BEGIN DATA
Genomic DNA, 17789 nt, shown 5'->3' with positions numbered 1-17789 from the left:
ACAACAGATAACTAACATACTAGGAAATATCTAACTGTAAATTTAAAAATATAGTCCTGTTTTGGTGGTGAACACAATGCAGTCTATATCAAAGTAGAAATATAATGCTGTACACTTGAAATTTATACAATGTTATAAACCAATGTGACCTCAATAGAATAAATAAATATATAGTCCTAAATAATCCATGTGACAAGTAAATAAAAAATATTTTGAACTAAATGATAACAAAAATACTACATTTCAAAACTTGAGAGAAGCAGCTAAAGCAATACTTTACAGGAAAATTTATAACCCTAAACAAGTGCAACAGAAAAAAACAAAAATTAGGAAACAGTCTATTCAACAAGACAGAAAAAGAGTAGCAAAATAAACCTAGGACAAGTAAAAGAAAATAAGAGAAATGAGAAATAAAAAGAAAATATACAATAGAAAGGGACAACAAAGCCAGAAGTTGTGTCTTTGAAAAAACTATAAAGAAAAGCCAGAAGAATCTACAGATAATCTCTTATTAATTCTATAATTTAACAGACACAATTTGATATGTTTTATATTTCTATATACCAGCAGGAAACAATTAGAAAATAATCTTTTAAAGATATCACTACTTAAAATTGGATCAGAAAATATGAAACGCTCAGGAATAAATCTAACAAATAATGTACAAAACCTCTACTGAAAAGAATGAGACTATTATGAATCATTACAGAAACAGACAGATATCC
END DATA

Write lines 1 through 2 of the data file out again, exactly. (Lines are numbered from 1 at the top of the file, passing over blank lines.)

Genomic DNA, 17789 nt, shown 5'->3' with positions numbered 1-17789 from the left:
ACAACAGATAACTAACATACTAGGAAATATCTAACTGTAAATTTAAAAATATAGTCCTGTTTTGGTGGTGAACACAATGCAGTCTATATCAAAGTAGAAATATAATGCTGTACACTTGAAATTTATACAATGTTATAAACCAATGTGACCTCAATAGAATAAATAAATATATAGTCCTAAATAATCCATGTGACAAGTAAATAAAAAATATTTTGAACTAAATGATAACAAAAATACTACATTTCAAAACTTGAGAGAAGCAGCTAAAGCAATACTTTACAGGAAAATTTATAACCCTAAACAAGTGCAACAGAAAAAAACAAAAATTAGGAAACAGTCTATTCAACAAGACAGAAAAAGAGTAGCAAAATAAACCTAGGACAAGTAAAAGAAAATAAGAGAAATGAGAAATAAAAAGAAAATATACAATAGAAAGGGACAACAAAGCCAGAAGTTGTGTCTTTGAAAAAACTATAAAGAAAAGCCAGAAGAATCTACAGATAATCTCTTATTAATTCTATAATTTAACAGACACAATTTGATATGTTTTATATTTCTATATACCAGCAGGAAACAATTAGAAAATAATCTTTTAAAGATATCACTACTTAAAATTGGATCAGAAAATATGAAACGCTCAGGAATAAATCTAACAAATAATGTACAAAACCTCTACTGAAAAGAATGAGACTATTATGAATCATTACAGAAACAGACAGATATCC